Portland police union rails against 'defund police' commissioner after riot squad resignations

Portland needs new leadership after police rapid response team resigns: military veteran

Military veteran John Jackson suggests Portland needs new leadership following violent protests and the resignation of the police’s rapid response team

The head of the police union in Portland shot back against new criticism from City Commissioner Jo Ann Hardesty – who has spearheaded the local defund police movement – over the recent resignation of all 50 members of the police riot squad, arguing her self-serving agenda endorses violence, “instead of defending our communities and the business owners whose livelihoods were destroyed by the riots.” 

Portland Police Association Executive Director Daryl Turner argued in a statement issued Friday that “roving gangs of black-clad rioters do not speak for the hundreds of thousands of residents and business owners of Portland who want a safe and clean city. Yet local politicians supported them.”

“These rioters, bent on destruction, hijacked social and racial justice movements,” he continued, before calling out Hardesty directly. “These rioters burned and looted our city. Yet local politicians supported them.” 

“Instead of recognizing the value of public safety, peace and order, Commissioner Hardesty has used the occasion to promote a self-serving, anti-police, anti-public safety agenda,” Turner said. “Instead of defending our communities and the business owners whose livelihoods were destroyed by the riots, she continues to endorse violence. Plain and simple: Portlanders want our city back.” 

Members of the Portland Police Bureau’s Rapid Response Team (RRT) resigned from their voluntary positions last week over the indictment of Officer Corey Budworth for allegedly assaulting a photographer with his police-issued baton when a riot was declared outside the Multnomah Building last August. Those some 50 officers keep their other assignments and remain employed by the police department.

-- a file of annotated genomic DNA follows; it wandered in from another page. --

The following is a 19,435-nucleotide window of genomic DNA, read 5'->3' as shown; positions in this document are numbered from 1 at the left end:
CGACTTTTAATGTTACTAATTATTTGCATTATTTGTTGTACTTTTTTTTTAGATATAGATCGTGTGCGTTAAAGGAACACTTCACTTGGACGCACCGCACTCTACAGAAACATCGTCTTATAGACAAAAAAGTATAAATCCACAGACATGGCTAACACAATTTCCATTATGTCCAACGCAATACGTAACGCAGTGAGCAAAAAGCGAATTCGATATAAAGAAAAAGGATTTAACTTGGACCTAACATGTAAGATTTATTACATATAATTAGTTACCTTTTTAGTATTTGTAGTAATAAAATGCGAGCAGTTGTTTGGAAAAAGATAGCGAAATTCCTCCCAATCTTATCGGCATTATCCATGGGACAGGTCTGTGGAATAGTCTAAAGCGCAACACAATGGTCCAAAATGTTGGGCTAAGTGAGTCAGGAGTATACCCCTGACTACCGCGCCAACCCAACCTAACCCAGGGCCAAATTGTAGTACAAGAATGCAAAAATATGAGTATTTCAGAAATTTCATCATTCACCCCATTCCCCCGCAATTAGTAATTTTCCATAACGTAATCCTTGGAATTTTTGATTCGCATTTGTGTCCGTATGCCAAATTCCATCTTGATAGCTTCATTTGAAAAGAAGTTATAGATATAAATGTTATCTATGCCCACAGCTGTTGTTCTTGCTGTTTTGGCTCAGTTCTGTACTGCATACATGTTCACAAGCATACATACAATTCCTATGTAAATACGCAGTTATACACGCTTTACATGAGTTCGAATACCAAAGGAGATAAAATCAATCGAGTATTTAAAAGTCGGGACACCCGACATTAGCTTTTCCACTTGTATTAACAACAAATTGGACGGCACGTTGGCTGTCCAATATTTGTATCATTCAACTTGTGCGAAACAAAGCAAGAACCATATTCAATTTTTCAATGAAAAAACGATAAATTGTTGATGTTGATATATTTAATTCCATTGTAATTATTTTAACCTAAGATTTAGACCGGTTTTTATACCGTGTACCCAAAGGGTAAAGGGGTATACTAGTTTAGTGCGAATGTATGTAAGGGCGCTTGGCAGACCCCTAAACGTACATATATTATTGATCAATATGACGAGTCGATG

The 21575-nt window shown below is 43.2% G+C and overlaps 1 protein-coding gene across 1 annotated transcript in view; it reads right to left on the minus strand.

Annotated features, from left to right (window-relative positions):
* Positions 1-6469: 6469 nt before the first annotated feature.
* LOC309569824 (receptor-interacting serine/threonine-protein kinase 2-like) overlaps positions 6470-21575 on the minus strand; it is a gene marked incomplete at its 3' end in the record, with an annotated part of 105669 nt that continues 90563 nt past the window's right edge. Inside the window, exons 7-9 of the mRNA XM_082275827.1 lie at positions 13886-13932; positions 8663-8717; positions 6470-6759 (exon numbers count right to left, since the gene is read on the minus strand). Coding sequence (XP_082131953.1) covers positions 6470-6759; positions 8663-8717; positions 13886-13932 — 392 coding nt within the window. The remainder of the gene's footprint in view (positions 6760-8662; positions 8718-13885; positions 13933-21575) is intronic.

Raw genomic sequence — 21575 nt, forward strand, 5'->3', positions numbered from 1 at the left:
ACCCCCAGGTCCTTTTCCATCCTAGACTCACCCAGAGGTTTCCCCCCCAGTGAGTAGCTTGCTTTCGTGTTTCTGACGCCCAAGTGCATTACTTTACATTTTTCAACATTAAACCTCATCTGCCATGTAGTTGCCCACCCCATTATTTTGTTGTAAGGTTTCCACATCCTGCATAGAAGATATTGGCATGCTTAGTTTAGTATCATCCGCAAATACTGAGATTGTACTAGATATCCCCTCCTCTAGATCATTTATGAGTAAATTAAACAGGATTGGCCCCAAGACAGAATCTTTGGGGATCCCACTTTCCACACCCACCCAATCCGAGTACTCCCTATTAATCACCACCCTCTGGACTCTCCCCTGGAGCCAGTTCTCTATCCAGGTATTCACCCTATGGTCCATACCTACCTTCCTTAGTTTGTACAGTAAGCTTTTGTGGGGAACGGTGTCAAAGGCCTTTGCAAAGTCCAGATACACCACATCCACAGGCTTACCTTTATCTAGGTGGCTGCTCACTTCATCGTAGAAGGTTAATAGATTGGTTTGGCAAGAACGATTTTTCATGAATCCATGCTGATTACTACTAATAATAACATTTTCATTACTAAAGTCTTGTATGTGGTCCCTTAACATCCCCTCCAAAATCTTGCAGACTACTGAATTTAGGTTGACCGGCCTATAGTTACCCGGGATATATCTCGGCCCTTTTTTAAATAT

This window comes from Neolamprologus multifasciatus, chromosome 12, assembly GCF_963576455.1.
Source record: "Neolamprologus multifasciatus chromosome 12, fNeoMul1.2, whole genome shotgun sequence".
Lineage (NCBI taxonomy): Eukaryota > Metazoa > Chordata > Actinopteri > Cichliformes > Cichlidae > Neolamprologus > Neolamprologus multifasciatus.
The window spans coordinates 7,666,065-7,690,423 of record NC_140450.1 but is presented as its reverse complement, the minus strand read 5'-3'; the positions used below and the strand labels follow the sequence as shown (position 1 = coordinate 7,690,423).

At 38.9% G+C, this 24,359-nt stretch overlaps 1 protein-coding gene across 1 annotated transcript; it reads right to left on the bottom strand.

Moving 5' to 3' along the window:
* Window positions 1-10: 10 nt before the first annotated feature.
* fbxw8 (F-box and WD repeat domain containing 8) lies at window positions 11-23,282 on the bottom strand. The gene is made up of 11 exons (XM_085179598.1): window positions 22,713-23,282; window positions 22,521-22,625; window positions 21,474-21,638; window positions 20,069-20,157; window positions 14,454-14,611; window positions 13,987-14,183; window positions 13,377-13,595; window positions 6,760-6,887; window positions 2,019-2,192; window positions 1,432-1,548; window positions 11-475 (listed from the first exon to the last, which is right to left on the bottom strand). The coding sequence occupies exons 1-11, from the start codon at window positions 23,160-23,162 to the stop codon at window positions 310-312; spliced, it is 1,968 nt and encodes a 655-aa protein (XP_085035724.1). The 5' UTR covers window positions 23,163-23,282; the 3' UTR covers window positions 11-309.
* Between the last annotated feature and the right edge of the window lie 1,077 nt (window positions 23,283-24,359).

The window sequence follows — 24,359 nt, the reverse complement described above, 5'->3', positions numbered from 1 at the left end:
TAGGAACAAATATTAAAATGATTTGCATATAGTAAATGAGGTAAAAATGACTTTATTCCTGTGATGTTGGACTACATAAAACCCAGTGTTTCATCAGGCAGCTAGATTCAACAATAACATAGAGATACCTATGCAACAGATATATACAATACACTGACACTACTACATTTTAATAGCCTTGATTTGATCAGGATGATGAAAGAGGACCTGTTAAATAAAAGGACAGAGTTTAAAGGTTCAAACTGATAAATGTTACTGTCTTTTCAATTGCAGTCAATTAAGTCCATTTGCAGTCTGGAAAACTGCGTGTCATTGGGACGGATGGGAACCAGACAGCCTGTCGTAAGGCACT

Hardesty has since called on Portland Mayor Ted Wheeler and City Council to formally disband the riot squad, arguing “these RRT resignations are yet another example of a rogue paramilitary organization that is unaccountable to the elected officials and residents of Portland.” 

“Earlier this week, for the first time in Portland’s history, an officer from PPB’s Rapid Response Team was charged with a misdemeanor for assaulting a photojournalist during a protest last summer,” Hardesty said in a statement Thursday.  “Ironically, we now see some PPB officers engaging in the act they showed so much disdain for last summer by staging their own protest.”

In this Sept. 5, 2020, file photo, police use chemical irritants and crowd control munitions to disperse protesters during a demonstration in Portland, Ore. (AP Photo/Noah Berger, File)

“A specific demand from the local racial justice movement was that we disband PPB’s Rapid Response Team. Based on RTT’s inability to appropriately de-escalate the situation on our streets last summer, I proposed disbanding RRT last fall, but the majority of council wasn’t ready to commit to a fundamental rethinking of our systems of community safety,” Hardesty said. “Now we have an opportunity to show what crowd control and de-escalation in policing looks like without RRT – but it’s important to note that Council and the mayor have the right and responsibility to decide what actions police take in the affirmative. We should formally disband the RRT, but through Council action.”